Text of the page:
The Danish Girl
The Danish Girl lacks an immediacy and vibrancy, as well as a genuine sense of emotional connection.
Unless something very good comes out between now and December, "Shuddh Desi Romance" will be the best romantic comedy made anywhere in the world for 2013. It's another fine entry in director Maneesh Sharma's resume, following the splendid "Band Baaja Baraat" and "Ladies vs. Ricky Bahl." Jaideep Sahni's script is sharp and the whole cast is splendid. The film plays with romantic comedy genre elements in an interesting way, but first and foremost is concerned with being romantic and being funny, and succeeds nearly perfectly on both counts.
Protagonist Raghu (Sushant Singh Rajput) is a young man in Jaipur who makes extra cash working for a wedding planner (Rishi Kapoor) as a hired wedding guest, so—for instance—a groom who needs a few more reasonably presentable friends and/or family members would engage his services. The story opens with Raghu himself about to get married, to a woman he barely knows (Vaani Kapoor). On the way to the wedding, he meets and falls head over heels for Gayatri (Parineeti Chopra), another hired guest. Then, right in the middle of the wedding ceremony itself, Raghu panics and runs away.
From that starting point, though, the story consistently resists the predictable choice. The three leads are all superb, with Sushant Singh Rajput managing to make a potentially difficult character, with all his indecision and passivity, sympathetic: the movie hinges on the audience wanting Raghu to eventually grow up and find true love. Here, it helps that the movie doesn't ask us to sympathize too much with Raghu; it's made blatantly clear that he does indeed need to grow up. Rajput's charm as an actor—it's amazing that this is only his second film; he was equally good in "Kai Po Che!" earlier this year—keeps Raghu from ever wearing the audience's patience too thin. Rajput, barring any unforeseen obstacles, should be a major star in years to come.
Even more impressive, though, are the two female leads, both of whom have more agency as characters than one usually sees in modern romantic comedy, and both terrifically played by the respective actresses. Gayatri is the more overtly "modern" of the two, at first: she's assertive and sexually independent, but still haunted by a past that's seen its share of pain. Parineeti Chopra shines in the role, playing it with an elegant ease that defies her relative youth. Even more impressively, Vaani Kapoor does the same as Tara, the jilted bride. Her reappearance in Raghu's life comes at a point whose particulars shouldn't be spoiled, as they're both inevitable and surprising somehow, much like the movie as a whole. Rather than wither away in shame after her ill-fated wedding, Tara takes control of both her life and, ultimately, the narrative of the film. The 21-year-old Kapoor, in her debut, has the poise of a veteran and the charisma and talent to become one.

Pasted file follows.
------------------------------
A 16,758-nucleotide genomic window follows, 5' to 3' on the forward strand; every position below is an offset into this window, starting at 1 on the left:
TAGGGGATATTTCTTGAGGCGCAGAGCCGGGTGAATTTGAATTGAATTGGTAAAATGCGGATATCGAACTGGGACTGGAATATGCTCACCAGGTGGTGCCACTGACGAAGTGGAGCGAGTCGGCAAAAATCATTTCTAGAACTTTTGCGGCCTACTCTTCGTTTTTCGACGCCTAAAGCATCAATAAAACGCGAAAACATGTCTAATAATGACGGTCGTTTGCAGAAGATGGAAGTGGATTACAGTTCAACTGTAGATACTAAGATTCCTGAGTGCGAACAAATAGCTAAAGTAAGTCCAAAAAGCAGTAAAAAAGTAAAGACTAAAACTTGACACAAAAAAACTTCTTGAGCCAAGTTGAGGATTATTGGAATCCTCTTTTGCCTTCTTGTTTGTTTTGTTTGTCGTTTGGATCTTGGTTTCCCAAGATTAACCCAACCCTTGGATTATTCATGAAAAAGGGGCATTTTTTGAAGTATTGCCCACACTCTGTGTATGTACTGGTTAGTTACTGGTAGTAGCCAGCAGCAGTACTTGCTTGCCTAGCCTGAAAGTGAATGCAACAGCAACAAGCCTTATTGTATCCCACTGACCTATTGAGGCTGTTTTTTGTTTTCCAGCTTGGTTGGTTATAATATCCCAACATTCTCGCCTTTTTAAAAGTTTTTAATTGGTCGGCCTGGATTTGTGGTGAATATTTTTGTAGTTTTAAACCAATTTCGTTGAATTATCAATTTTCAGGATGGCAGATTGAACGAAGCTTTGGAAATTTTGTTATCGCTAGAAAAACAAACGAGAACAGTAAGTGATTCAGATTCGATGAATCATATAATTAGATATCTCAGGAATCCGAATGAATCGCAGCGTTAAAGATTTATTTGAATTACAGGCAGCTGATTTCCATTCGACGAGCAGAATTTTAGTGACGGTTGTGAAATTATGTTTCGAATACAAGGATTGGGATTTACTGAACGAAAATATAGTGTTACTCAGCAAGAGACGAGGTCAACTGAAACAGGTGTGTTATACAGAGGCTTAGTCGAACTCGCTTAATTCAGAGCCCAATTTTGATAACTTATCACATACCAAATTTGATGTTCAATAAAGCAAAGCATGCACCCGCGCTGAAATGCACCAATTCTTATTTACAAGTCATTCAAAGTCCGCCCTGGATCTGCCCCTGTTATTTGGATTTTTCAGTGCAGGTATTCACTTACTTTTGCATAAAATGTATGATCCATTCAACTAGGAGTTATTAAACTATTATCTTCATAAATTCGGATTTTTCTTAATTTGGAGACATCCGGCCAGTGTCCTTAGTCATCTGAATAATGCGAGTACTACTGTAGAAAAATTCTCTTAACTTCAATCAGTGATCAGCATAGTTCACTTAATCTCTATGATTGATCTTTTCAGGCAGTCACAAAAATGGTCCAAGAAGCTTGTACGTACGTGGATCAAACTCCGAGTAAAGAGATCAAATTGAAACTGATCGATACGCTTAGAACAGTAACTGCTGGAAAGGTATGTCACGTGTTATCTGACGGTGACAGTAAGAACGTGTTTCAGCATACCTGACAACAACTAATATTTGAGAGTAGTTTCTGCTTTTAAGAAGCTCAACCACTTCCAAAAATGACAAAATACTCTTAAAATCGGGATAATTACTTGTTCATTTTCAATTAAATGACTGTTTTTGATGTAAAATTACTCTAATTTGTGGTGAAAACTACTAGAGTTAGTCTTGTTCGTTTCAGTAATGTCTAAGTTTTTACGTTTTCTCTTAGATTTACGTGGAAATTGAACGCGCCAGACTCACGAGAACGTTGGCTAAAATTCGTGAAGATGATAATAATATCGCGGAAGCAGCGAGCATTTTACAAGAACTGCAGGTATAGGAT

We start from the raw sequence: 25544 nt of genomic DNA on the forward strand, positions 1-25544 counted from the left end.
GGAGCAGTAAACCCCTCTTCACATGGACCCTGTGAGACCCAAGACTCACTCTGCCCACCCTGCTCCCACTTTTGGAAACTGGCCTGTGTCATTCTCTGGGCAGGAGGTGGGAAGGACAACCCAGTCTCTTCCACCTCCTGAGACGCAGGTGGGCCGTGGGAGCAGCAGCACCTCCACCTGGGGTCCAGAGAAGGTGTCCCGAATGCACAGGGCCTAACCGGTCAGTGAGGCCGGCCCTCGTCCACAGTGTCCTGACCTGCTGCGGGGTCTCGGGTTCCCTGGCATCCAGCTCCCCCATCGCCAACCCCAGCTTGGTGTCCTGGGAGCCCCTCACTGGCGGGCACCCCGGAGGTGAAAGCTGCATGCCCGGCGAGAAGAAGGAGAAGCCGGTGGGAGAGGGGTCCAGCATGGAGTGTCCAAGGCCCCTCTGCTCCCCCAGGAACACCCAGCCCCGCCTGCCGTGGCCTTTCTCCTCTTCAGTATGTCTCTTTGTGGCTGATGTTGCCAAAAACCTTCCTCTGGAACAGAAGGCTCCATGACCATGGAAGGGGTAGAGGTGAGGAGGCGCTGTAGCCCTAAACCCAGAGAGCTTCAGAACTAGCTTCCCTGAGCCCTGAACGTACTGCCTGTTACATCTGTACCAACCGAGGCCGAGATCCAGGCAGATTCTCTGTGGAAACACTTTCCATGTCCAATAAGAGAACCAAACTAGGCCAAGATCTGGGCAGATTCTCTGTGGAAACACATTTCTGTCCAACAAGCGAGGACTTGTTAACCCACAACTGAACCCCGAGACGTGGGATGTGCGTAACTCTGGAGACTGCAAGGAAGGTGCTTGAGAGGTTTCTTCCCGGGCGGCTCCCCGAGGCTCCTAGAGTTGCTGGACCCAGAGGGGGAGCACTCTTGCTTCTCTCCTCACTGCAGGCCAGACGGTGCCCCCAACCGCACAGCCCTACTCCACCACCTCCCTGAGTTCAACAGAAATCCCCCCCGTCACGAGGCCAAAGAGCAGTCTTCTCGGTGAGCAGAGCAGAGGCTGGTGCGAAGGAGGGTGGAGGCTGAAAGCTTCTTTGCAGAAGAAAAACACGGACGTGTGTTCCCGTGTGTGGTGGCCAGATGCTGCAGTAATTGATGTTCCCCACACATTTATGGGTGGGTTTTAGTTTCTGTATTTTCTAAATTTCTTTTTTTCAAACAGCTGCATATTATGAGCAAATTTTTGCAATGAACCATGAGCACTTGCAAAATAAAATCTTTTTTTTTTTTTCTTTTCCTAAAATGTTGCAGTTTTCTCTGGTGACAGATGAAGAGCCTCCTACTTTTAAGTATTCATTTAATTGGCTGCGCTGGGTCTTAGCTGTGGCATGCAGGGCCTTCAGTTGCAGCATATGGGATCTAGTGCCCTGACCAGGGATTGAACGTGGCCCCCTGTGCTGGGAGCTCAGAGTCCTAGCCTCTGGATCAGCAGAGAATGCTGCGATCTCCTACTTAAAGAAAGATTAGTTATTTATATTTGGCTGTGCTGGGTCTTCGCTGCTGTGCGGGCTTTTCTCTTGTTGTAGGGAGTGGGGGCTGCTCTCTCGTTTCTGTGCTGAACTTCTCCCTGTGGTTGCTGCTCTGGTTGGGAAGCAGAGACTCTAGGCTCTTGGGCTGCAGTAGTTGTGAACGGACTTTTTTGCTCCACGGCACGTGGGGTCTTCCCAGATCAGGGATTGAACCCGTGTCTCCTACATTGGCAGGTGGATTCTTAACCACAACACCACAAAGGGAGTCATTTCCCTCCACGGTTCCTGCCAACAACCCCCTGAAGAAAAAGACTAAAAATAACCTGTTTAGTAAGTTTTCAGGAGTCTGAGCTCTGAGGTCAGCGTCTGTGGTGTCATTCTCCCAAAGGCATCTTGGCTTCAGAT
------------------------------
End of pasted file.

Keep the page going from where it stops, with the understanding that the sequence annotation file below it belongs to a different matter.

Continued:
An elder (unrelated) Kapoor, Rishi, does his best work in years as the wedding planner, who in spite of the potentially cynical nature of the work he does, still has a rather sweetly old-fashioned romanticized belief in the power of marriage. That the movie still portrays him fondly despite being a bit more skeptical about matrimony and all its trappings is the key to its balance: there's no meanness to "Shuddh Desi Romance," though there is a sharp intelligence to it.
If there's any quibble to be had with the film, it's that the pace flags slightly in places. That it does, though, is more due to Maneesh Sharma's direction trusting that the audience will find genuine moments between people compelling. There are certainly enough of those moments to make "Shuddh Desi Romance" not only engaging, but delightful. The songs are terrific, blending local folk music with modern pop, and choreographed smartly.
The best part about "Shuddh Desi Romance" is that it's not reinventing the wheel. It's merely a testament to how much fun a romantic comedy can be by simply hitting all the right notes and letting the characters drive the story rather than perceived obligation to genre fidelity. "Shuddh Desi Romance" is an immensely satisfying night at the movies, and, until further notice, the year's standard bearer for romantic comedy.
Matt Zoller Seitz reviews and reflects upon Jesse Eisenberg's New Yorker piece about film critics.
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